After becoming king of ancient Israel, Solomon faces threats coming from his jealous dispossessed brother Adonijah, the Egyptian Pharaoh and the scheming Queen of Sheba.

Director:

King Vidor

Writers:

Crane Wilbur (story), Anthony Veiller (screenplay) | 2 more credits »
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1 nomination. See more awards »

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Cast

Complete credited cast:
Yul Brynner ... Solomon
Gina Lollobrigida ... Sheba
George Sanders ... Adonijah
Marisa Pavan ... Abishag
David Farrar ... Pharaoh
John Crawford ... Joab
Finlay Currie ... David
Harry Andrews ... Baltor
José Nieto ... Ahab (as Jose Nieto)
Maruchi Fresno ... Bathsheba
William Devlin William Devlin ... Nathan
Jack Gwillim ... Josiah
Jean Anderson ... Takyan
Laurence Naismith ... Hezrai (as Lawrence Naismith)
Julio Peña ... Zadok (as Julio Pena)
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Storyline

Shortly before his death in ancient Israel King David has a vision from God telling him that his younger son Solomon should succeed him as king. His other son Adonijah is unhappy and vows to attain the throne. Meanwhile the Egyptian Pharoah agrees to cede a Red Sea port to the Queen of Sheba if she can find a way to destroy Solomon, whose wisdom and benevolent rule is seen as a threat to more tyrannical monarchs in the region. Sheba, Pharoah, Adonijah, the leaders of the Twelve Tribes and his own God make life difficult for Solomon who is tempted by Sheba to stray. Written by Ron Kerrigan <mvg@whidbey.com>

Plot Summary | Add Synopsis

Taglines:

Only once in 3000 years...anything like... See more »

Genres:

Drama | History | Romance | War

Certificate:

Not Rated | See all certifications »

Parents Guide:

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Did You Know?

Trivia

One of the films included in "The Fifty Worst Films of All Time (And How They Got That Way)" by Harry Medved and Randy Lowell. See more »

Goofs

The Ark of the Covenant is shown without the poles to carry it. "The poles shall remain in the rings of the ark; they shall not be removed from it".-Exodus 25:15 See more »

Quotes

Baltor: I have come to ask your permission to arrange your immediate departure.
Sheba: Yes. Let us go, quickly. There is no reason for us to remain now that I have accomplished my purpose.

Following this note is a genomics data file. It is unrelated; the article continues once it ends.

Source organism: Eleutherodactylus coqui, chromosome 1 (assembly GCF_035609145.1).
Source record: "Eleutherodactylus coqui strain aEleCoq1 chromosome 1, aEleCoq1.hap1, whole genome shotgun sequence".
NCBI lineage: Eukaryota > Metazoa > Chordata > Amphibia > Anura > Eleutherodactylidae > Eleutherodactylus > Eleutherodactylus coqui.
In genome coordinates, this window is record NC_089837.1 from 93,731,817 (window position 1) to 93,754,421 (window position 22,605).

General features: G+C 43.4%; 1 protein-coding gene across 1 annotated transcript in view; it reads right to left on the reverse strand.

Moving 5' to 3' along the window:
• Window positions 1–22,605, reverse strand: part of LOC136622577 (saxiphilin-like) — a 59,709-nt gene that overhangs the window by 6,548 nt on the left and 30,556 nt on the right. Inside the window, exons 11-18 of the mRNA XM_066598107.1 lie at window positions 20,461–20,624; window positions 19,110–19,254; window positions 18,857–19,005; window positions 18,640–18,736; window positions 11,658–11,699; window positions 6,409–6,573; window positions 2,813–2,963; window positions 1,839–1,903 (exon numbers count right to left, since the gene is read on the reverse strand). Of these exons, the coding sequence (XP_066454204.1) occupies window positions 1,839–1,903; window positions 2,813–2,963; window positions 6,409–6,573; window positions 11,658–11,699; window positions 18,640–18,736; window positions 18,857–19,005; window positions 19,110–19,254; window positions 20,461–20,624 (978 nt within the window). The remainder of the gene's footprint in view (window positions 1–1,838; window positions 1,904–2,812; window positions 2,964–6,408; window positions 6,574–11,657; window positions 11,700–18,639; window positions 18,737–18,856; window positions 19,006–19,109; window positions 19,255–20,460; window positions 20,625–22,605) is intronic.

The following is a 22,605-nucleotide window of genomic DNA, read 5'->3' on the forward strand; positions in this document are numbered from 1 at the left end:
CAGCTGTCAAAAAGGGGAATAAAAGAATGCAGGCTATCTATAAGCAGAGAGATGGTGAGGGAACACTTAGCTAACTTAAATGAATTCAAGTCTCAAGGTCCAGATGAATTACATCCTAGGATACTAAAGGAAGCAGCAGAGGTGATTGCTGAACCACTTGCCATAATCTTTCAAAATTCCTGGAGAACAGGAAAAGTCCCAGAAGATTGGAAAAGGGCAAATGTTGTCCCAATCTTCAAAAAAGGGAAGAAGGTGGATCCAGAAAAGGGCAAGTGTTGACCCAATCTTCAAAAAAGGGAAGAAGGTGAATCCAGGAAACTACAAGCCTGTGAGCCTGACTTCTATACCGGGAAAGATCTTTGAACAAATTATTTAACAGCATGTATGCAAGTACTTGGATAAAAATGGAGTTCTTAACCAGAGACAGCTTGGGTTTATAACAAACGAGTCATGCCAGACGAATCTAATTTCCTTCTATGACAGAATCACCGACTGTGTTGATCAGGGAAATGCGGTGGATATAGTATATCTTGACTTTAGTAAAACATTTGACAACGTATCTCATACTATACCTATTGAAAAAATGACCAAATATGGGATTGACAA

Baltor: Your Majesty should not reproach herself. It was nothing more than a sudden storm. It is not the first time lightning has dealt death, nor will it be the last.
Sheba: Was it nothing more than a coincidence?
Baltor: Surely, Your Majesty cannot believe the Israelites, that it was a sign of the anger and revenge of their god?
Sheba: I no longer know ...
[...]
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Connections

Referenced in The Secret Life of Brian (2007) See more »

User Reviews

 
It is said that Solomon is wise. But no matter how wise he may be, he is still human, with a human weakness.
23 August 2015 | by hitchcockthelegendSee all my reviews

Solomon and Sheba is directed by King Vidor and collectively written by Anthony Veiller, Paul Dudley, George Bruce and Crane Wilbur. It stars Yul Brynner, Gina Lollobrigida, Marisa Pavan, George Sanders, David Farrar, Harry Andrews, John Crawford and Laurence Naismith. Music is by Mario Nascimbene and cinematography by Fred A. Young.

A fictionalised screenplay cribs from parts of the Bible, where the story here follows the relationship between Solomon of Israel and the Queen of Sheba, a problem because initially Sheba is in league with Israel's enemy, Egypt. All that and Solomon has to deal with his nefarious brother, Adonijah, who is a little miffed that Solomon has inherited the crown of Israel.

Famously it was the production that saw the sad death of the leading man, Tyrone Power, while Vidor was so disillusioned about the whole film he quit making feature length films. It's a very mixed bag, very much showing the good and bad sides of the big historical epics that dominated Hollywood back in the day. In part it's a grandiose melodrama, in others it's cheap looking and given to campy histrionics (the orgy operatics sequences are just awful), while the screenplay jostles with itself as to being biblical blarney or potent pontifications.

Costuming and colour photography smooths the eyes, but then the optical nerves are shredded by set design so poor a child making paper mache boulders could have done better. The cast are also in and out, Brynner is fine as Solomon (broody, brainy but troubled), as is the lovely Lollobrigida as Sheba (stoic, smart and sexy), but the support slots barely convince. Sanders is badly miscast as Solomon's warrior brother Adonijah (he was 53 at the time), 10 years earlier in Samson and Delilah his villain turn worked, but not here.

Sword fighting choreography is poor, as are the miracle effects work, but conversely the big battle that crowns the story is smart in writing and in execution, where not even the model work can dim the thrill of it all. Released in the same year as "Ben-Hur" obviously does it no favours by comparison! But then so many other big swords and shields epics would also struggle as well. Vidor's movie is just above average in the genre pantheon, but the faults are irritable and hardly render it as a must see film for genre enthusiasts. 6/10


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Details

Country:

USA

Language:

English

Release Date:

25 December 1959 (USA) See more »

Also Known As:

Solomon and Sheba See more »

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Box Office

Budget:

$5,000,000 (estimated)
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Company Credits

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Technical Specs

Runtime:

(TCM print)

Sound Mix:

4-Track Stereo (35 mm prints)| 70 mm 6-Track (70 mm prints)

Color:

Color

Aspect Ratio:

2.20 : 1
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